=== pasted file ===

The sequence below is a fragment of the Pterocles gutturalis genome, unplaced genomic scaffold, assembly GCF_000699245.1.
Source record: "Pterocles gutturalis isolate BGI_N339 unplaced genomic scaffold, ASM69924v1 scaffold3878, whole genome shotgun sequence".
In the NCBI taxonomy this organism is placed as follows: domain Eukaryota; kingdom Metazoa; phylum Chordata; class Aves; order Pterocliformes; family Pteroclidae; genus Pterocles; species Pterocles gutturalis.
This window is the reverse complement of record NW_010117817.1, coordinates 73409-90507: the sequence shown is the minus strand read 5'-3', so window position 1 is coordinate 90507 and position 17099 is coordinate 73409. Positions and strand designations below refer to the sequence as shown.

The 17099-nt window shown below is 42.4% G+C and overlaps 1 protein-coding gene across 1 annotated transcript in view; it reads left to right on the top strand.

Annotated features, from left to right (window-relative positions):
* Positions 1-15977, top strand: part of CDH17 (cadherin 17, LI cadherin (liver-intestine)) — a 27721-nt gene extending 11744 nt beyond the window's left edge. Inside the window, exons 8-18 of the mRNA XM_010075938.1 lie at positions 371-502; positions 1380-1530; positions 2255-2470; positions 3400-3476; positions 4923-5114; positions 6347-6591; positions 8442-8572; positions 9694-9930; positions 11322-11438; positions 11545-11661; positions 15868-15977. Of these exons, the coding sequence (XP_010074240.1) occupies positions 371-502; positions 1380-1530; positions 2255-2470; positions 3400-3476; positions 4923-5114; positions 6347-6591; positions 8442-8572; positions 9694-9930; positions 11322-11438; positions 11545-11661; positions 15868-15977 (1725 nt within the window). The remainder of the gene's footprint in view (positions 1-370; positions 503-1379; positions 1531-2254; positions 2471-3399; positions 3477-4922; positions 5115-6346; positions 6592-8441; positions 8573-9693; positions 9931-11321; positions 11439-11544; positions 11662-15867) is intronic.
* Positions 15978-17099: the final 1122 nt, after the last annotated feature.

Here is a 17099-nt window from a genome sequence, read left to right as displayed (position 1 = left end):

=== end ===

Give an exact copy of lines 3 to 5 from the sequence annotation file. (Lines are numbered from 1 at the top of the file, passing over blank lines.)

In the NCBI taxonomy this organism is placed as follows: domain Eukaryota; kingdom Metazoa; phylum Chordata; class Aves; order Pterocliformes; family Pteroclidae; genus Pterocles; species Pterocles gutturalis.
This window is the reverse complement of record NW_010117817.1, coordinates 73409-90507: the sequence shown is the minus strand read 5'-3', so window position 1 is coordinate 90507 and position 17099 is coordinate 73409. Positions and strand designations below refer to the sequence as shown.

The 17099-nt window shown below is 42.4% G+C and overlaps 1 protein-coding gene across 1 annotated transcript in view; it reads left to right on the top strand.